Josiah Martin was born in London, England, on 1 August 1843, the son of Charlotte Bromley and her husband, Josiah Martin. His father was a melter, and later an actuary. The young Josiah's first job appears to have been in an insurance office. He was in business as a coal merchant when, in London on 24 March 1864, he married Caroline Mary Wakefield. They emigrated to New Zealand a few years later with an infant daughter. After a period farming and running a school at Maungaturoto, Josiah Martin settled with his family in Auckland, where he was involved with the Royal Insurance Company.
In 1874 Martin founded a private academy, later to become Grafton District School, where he was headmaster until 1874. He was a gifted and innovative teacher. In January 1875 he opened the Auckland Model Training School in the Choral Hall in Symonds Street, in which he was shortly after joined by the Reverend E. Browne. Based on similar schools in Germany, Britain and Australia, it aimed to provide a practical and technical course of instruction to students, and practical training for pupil-teachers. It was the first model training school in Auckland.
Martin was also a founding member of the committee of the Auckland School Teachers' Association, formed in June 1873. This group worked towards educational reform and a comprehensive scheme of national education. But his school and his other educational interests were superseded by the introduction of a national system of education in 1877. This event coincided with failing health which compelled him to resign his headmastership in 1879.
Martin now concentrated principally on photography. During 1879 he toured England and Europe, and while in London visited the Royal College of Chemistry, where he made a study of the latest improvements in rapid 'instantaneous' photography using the new gelatin bromide process. On his return to Auckland he opened a photographic business with a studio on the corner of Queen and Grey streets in partnership with W. H. T. Partington, employing the new dry-plate process. After the partnership was dissolved he opened another studio in Edson's building, Queen Street. Martin later sold the portrait business to Charles Hemus and transferred his premises to Victoria Arcade. He favoured topographical and ethnological subjects. As well as selling prints he exploited the market for lantern slides and stereographs.
In an address to the Auckland Photographic Club in May 1890 Martin recalled his early experiences with wet-plate photography when he visited the thermal regions of Tarawera and Rotomahana in 1876. He was to visit the area many times and was there on the eve of the eruption of Mt Tarawera in 1886; some of the photographs he took after the eruption were reproduced by photolithography in the Auckland Evening Star. In 1894, when he offered a selection of 60 New Zealand photographs of ethnological subjects to the Pitt Rivers Museum at Oxford University, he also offered to supply similar photographs of Fiji, Samoa and other Pacific islands. He appears to have visited the islands in 1898, and in 1901 travelled there with S. Percy Smith. He published an account of this trip in Sharland's New Zealand Photographer and also contributed articles and photographs to the Auckland Weekly News and the New Zealand Illustrated Magazine.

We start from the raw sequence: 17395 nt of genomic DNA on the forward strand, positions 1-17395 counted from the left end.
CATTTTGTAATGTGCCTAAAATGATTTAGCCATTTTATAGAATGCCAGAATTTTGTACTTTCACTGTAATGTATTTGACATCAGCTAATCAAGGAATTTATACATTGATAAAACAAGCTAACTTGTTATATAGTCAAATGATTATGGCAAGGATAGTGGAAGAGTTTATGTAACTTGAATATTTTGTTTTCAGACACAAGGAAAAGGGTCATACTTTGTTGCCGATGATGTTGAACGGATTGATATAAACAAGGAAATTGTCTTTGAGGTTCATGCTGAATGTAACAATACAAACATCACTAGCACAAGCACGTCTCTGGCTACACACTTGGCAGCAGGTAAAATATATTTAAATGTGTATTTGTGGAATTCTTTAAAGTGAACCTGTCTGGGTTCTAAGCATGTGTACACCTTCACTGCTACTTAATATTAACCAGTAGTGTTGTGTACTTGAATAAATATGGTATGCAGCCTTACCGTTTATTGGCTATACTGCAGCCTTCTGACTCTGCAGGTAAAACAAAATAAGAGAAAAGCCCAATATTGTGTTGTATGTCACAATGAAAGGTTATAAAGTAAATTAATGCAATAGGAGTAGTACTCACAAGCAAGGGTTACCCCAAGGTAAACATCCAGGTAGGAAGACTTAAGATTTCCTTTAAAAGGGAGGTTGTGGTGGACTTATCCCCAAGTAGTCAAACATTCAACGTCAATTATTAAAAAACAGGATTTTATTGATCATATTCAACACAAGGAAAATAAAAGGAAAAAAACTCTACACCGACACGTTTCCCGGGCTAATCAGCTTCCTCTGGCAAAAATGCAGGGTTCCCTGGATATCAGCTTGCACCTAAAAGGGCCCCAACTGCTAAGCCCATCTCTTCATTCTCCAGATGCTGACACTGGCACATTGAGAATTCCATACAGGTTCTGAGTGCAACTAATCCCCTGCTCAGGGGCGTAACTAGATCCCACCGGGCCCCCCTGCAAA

Martin gained an international reputation for his ethnological and topographical photographs. His work was exhibited in London at the Colonial and Indian Exhibition of 1886 and he won a gold medal at the Exposition coloniale in Paris in 1889. His photographs are held in the art collections of many major institutions around the world.
Always willing to share his knowledge, he was editor of Sharland's New Zealand Photographer for several years. He was a member of the Auckland Photographic Club and a foundation member and twice secretary of the Auckland Society of Arts. He lectured frequently, not only on photography but also on scientific subjects. Intensely interested in many aspects of science, particularly physics and geology, he was a fellow of the Geological Society of London. His most important lecture, 'The terraces of Rotomahana, New Zealand', was delivered to the society in London on 9 February 1887. Martin was a member of the Auckland Institute for 40 years, serving on its council from 1881 to 1892 and as president in 1889, and regularly spoke to members on both scientific and popular topics. He was also a frequent speaker at the YMCA and delivered a series of popular lectures on physics under the auspices of the Park Road Mutual Improvement Association.
Josiah Martin died on 29 September 1916 at his home in Northcote, Auckland, aged 73. He was survived by three daughters, his wife having predeceased him. In 1958 his daughters presented his collection of negatives to the Auckland Institute and Museum. His photographs provide a record of changed landscapes and societies. Martin was one of the first photographers to realise the commercial potential of photography to encourage tourism, but he was also aware of the need for conservation of the landscape and of the role of photography in providing a documentary record. Above all else he gave leadership and guidance to the developing photographic profession in New Zealand.